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Overdressed: The Shockingly High Cost of Cheap Fashion Paperback – August 27, 2013
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—Michelle Goldberg, Newsweek/The Daily Beast
“How did Americans end up with closets crammed with flimsy, ridiculously cheap garments? Elizabeth Cline travels the world to trace the rise of fast fashion and its cost in human misery, environmental damage, and common sense.”
—Katha Pollitt, columnist for The Nation
“Overdressed is eye-opening and definitely turns retailing on its head. Cline’s insightful book reveals the serious problems facing our industry today. The tremendous values and advantages of domestic production are often ignored in favor of a price point that makes clothing disposable.”
—Erica Wolf, executive director, Save the Garment Center
About the Author
- Publisher : Portfolio; Reprint edition (August 27, 2013)
- Language : English
- Paperback : 272 pages
- ISBN-10 : 1591846544
- ISBN-13 : 978-1591846543
- Item Weight : 8 ounces
- Dimensions : 5.4 x 0.7 x 8.4 inches
- Best Sellers Rank: #108,212 in Books (See Top 100 in Books)
- Customer Reviews:
Top reviews from the United States
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Last month I read Overdressed: The Shockingly High Cost of Cheap Fashion by Elizabeth L. Cline and it changed my life. It was eye opening. It was truly shocking. It made a huge impact. It was life changing. I just didn’t realize the ramifications of fast fashion. I’m a casual gal – cotton twill slacks in a couple colors, jeans, a few knit tops and sweaters, and I’m set. I used to love to shop at Kohl’s. It’s inexpensive and if it’s not on sale this week, it’ll be on sale next week. And, just like the book stated, items were reasonable enough that I could and would buy a few colors of each style I liked. And do it again next season. And next… So where do all the clothes go when everyone throws them out to get new styles next month / season? That’s what got me. That and never being happy with the fit and quality of workmanship. When you sew, you know how things should be put together. Furthermore, I don’t wish to be a willing participant in providing extremely poor working conditions for those working in garment factories. So I chose to make a difference in my world. I chose to be a more conscientious consumer. I chose to return to making my own clothes.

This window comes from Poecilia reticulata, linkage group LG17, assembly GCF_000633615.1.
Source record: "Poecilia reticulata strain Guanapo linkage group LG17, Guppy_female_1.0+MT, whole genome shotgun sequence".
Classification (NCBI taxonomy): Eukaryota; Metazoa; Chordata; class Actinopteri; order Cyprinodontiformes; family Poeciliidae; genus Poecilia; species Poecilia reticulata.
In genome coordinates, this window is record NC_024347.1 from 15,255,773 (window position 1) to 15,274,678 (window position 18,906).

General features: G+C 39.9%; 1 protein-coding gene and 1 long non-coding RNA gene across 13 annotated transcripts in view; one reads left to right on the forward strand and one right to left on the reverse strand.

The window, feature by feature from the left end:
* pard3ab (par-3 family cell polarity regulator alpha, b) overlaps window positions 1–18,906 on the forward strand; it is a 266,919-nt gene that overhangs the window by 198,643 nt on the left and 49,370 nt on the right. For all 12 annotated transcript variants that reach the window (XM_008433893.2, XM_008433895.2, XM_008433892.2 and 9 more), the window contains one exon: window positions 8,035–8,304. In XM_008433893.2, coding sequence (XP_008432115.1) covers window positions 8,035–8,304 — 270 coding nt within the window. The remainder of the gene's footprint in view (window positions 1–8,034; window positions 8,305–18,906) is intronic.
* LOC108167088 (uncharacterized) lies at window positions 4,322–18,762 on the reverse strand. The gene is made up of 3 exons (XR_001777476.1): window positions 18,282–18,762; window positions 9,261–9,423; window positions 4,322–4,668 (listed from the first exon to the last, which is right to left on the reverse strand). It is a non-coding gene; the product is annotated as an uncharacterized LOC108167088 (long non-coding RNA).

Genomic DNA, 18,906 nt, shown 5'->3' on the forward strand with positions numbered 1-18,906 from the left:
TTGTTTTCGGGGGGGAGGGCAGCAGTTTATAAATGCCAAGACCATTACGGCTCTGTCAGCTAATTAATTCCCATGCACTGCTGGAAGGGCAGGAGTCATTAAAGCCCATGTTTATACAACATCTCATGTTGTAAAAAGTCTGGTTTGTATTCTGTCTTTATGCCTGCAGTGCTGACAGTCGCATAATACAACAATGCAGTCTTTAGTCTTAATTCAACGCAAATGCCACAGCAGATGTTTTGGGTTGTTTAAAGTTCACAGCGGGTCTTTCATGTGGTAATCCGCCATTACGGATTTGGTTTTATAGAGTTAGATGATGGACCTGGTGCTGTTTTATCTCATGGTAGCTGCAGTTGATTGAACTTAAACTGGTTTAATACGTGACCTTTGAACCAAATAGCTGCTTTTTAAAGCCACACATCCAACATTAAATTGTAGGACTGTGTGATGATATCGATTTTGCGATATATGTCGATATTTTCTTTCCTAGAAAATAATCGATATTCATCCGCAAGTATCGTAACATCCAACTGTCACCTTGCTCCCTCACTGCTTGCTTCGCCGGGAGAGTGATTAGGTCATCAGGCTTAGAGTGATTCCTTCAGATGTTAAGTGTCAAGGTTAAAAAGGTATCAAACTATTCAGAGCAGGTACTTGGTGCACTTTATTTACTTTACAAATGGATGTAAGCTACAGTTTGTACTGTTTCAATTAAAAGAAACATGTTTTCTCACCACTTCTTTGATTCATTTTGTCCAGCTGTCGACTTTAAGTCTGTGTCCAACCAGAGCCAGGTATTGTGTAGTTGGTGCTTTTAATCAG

I am now back to my old-fashioned (much more honorable) habit of consistently inspecting seams and hems for proper construction and looking for the "made in..." label. If we refuse to buy items created in sweatshops, our actions could lead to better working conditions throughout the world.
I would also highly recommend this to anyone who works in the fashion/clothing manufacturing industry, especially if you're interested in eco fashion.
Top reviews from other countries
Most of the book is taken up with the sales history of specific American clothing stores. Aside from that there's a little on American ethical clothing makers, and American sewing bloggers (none of whom still blog about sewing). The only nod to life outside the USA is the briefest commentary on cheap Chinese clothing imports, but the author doesn't explore this - just acknowledges it.
There was really nothing in depth about the environmental impact of cheap fashion, social media sales driving cost cutting, real time spending changes or innovative ways to address the situation. The book is just "I buy lots of clothes. Everyone buys lots of clothes. Perhaps I'll make my own clothes. No, I'll keep buying clothes."
I really recommend this book.